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Orders of the Day — BSE Crisis

Part of the debate – in the House of Commons at 5:47 pm on 17th February 1997.

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Photo of Mr Tom King Mr Tom King Chair, Intelligence and Security Committee of Parliament, Chair, Intelligence and Security Committee of Parliament, Chair, Intelligence and Security Committee of Parliament, Chair, Intelligence and Security Committee of Parliament, Chair, Intelligence and Security Committee of Parliament, Chair, Intelligence and Security Committee of Parliament, Chair, Intelligence and Security Committee of Parliament, Chair, Intelligence and Security Committee of Parliament 5:47 pm, 17th February 1997

That is another wonderful example of the hindsight that is introduced into these matters. I do not need any coaching from the hon. Gentleman on the situation in Northern Ireland; I am somewhat familiar with it.

It is no secret that I have been critical of some of the aspects of the way in which the schemes and the problems that we have encountered on the way have been managed, but I hope that I can distinguish between criticisms of the handling of a genuinely difficult and complicated situation and the ludicrous attempt to blow up the matter into the charge made against my right hon. and learned Friend.

There is a serious point that those of us who are concerned about the workings of government should consider. The Ministry of Agriculture, Fisheries and Food is a small Ministry, and it has been tested in its systems and procedures by some of the challenges that have been posed to it by having to implement European policies and agreements, such as price arrangements, which are often extremely complicated and arrived at extremely late, while farmers clamour for information. That has been a problem for it, and I have not been an unqualified admirer of some of its communication skills in that respect. That was also the case with the difficulties in the introduction of the integrated administration and control system.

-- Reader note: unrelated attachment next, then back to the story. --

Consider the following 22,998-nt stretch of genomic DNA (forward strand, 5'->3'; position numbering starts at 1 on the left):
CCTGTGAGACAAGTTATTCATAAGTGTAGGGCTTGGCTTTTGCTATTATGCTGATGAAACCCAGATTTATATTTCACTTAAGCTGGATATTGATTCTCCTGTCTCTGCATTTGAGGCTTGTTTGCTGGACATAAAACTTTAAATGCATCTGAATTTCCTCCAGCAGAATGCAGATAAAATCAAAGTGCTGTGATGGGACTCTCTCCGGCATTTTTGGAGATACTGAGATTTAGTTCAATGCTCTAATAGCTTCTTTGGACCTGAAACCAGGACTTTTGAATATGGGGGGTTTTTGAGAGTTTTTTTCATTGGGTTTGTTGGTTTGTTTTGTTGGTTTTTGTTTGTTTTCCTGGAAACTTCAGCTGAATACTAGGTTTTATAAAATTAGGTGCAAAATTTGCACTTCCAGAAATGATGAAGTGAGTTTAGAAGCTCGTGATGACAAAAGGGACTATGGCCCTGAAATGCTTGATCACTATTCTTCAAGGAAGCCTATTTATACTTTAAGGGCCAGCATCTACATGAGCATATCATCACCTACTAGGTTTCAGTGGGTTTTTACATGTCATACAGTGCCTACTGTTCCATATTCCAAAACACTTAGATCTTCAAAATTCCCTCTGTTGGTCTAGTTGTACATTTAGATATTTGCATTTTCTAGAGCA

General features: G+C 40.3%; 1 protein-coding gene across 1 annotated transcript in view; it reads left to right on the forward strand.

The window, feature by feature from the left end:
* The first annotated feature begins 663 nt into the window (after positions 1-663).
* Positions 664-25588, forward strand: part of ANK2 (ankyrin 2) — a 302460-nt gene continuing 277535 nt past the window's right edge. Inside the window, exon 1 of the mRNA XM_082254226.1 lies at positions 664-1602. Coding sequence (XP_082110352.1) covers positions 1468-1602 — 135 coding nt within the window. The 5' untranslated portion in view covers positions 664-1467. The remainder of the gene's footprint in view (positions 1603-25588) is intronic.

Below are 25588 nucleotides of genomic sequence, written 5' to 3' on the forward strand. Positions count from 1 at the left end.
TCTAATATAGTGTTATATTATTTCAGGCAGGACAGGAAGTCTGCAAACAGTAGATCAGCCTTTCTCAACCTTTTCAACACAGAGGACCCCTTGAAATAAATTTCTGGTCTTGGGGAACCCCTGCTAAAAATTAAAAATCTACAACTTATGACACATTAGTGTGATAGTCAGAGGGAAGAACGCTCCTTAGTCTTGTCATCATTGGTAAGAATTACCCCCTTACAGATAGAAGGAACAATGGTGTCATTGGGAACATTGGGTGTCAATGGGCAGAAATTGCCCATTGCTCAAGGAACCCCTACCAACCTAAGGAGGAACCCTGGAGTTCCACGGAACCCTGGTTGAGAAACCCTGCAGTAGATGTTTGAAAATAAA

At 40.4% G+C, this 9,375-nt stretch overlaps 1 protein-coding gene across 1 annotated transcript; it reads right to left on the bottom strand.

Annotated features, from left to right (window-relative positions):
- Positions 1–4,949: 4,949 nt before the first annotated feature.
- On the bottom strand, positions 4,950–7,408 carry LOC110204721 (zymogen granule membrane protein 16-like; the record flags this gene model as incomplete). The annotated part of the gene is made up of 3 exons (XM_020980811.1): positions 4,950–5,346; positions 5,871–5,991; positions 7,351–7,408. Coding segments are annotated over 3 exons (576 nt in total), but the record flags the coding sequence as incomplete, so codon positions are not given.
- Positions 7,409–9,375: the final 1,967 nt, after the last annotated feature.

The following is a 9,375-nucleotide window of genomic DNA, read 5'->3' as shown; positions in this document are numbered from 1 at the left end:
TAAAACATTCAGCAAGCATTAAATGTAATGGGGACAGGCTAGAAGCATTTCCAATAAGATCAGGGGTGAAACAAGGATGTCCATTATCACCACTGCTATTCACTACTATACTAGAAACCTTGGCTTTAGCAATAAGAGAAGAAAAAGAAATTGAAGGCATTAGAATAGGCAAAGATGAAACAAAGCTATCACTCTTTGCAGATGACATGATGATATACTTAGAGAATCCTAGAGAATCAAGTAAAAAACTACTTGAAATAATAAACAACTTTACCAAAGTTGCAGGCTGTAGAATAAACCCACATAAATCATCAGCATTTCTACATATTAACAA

It is unrealistic to expect a Department such as MAFF to take a crisis of the scale of BSE in its stride. My comment is not particularly directed to my right hon. and learned Friend the Minister of Agriculture but to Sir Robin Butler as head of the civil service. If MAFF had been able to deal with the crisis in its stride, it would have invited serious questions about its previous staffing levels. My right hon. Friend the Member for Witney rightly mentioned how such challenges can emerge much faster now, and present greater difficulties. For efficient administration, the operation of the civil service must be flexible enough to bring into play the resources that are needed to provide the service and response that the industry and the public are entitled to expect. That posed major problems. It was bound to be difficult.

I lived through the experience of the Ministry of Defence during the Gulf war. I saw how a sudden extra challenge can impose completely different work loads on people. It was different in the MOD, which is huge. It can cope, because there is more flexibility. MAFF did not have that, and I do not think it got the support from outside that could have helped.

Another lesson needed to be learned. I did not think that the industry covered itself with roses. Reference has been made to the profits made by people in different parts of the industry. Undoubtedly, some people exploited the situation against the interests of their fellows in the industry—against some of the people with whom they work. I hope that there will be a proper investigation of the conduct of some people involved in the industry.